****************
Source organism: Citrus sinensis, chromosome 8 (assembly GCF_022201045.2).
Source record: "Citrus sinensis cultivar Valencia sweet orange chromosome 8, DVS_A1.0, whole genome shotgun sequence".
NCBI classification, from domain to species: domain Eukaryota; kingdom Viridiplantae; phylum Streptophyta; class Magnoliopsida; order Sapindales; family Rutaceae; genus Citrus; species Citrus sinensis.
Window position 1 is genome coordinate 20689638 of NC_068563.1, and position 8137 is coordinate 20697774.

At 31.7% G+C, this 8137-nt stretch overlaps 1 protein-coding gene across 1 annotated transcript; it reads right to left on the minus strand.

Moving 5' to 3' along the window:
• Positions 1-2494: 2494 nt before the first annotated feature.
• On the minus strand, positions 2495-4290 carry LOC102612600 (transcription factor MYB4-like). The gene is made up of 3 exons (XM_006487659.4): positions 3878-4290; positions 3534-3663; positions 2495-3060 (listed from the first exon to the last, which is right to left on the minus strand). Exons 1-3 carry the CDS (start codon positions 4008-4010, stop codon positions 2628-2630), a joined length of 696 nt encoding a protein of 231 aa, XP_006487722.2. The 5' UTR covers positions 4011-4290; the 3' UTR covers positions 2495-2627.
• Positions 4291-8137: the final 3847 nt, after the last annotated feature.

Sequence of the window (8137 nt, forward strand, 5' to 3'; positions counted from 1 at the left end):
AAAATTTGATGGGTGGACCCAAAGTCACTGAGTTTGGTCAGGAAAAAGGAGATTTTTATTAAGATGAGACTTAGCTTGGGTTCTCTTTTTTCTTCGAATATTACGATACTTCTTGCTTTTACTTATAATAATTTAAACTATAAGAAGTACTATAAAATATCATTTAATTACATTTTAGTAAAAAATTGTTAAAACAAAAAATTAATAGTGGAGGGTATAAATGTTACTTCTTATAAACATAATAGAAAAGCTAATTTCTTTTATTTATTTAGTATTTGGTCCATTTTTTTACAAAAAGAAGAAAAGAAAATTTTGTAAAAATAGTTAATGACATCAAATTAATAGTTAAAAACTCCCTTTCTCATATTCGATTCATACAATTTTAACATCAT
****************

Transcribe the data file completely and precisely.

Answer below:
Source organism: Citrus sinensis, chromosome 8 (assembly GCF_022201045.2).
Source record: "Citrus sinensis cultivar Valencia sweet orange chromosome 8, DVS_A1.0, whole genome shotgun sequence".
NCBI classification, from domain to species: domain Eukaryota; kingdom Viridiplantae; phylum Streptophyta; class Magnoliopsida; order Sapindales; family Rutaceae; genus Citrus; species Citrus sinensis.
Window position 1 is genome coordinate 20689638 of NC_068563.1, and position 8137 is coordinate 20697774.

At 31.7% G+C, this 8137-nt stretch overlaps 1 protein-coding gene across 1 annotated transcript; it reads right to left on the minus strand.

Moving 5' to 3' along the window:
• Positions 1-2494: 2494 nt before the first annotated feature.
• On the minus strand, positions 2495-4290 carry LOC102612600 (transcription factor MYB4-like). The gene is made up of 3 exons (XM_006487659.4): positions 3878-4290; positions 3534-3663; positions 2495-3060 (listed from the first exon to the last, which is right to left on the minus strand). Exons 1-3 carry the CDS (start codon positions 4008-4010, stop codon positions 2628-2630), a joined length of 696 nt encoding a protein of 231 aa, XP_006487722.2. The 5' UTR covers positions 4011-4290; the 3' UTR covers positions 2495-2627.
• Positions 4291-8137: the final 3847 nt, after the last annotated feature.

Sequence of the window (8137 nt, forward strand, 5' to 3'; positions counted from 1 at the left end):
AAAATTTGATGGGTGGACCCAAAGTCACTGAGTTTGGTCAGGAAAAAGGAGATTTTTATTAAGATGAGACTTAGCTTGGGTTCTCTTTTTTCTTCGAATATTACGATACTTCTTGCTTTTACTTATAATAATTTAAACTATAAGAAGTACTATAAAATATCATTTAATTACATTTTAGTAAAAAATTGTTAAAACAAAAAATTAATAGTGGAGGGTATAAATGTTACTTCTTATAAACATAATAGAAAAGCTAATTTCTTTTATTTATTTAGTATTTGGTCCATTTTTTTACAAAAAGAAGAAAAGAAAATTTTGTAAAAATAGTTAATGACATCAAATTAATAGTTAAAAACTCCCTTTCTCATATTCGATTCATACAATTTTAACATCAT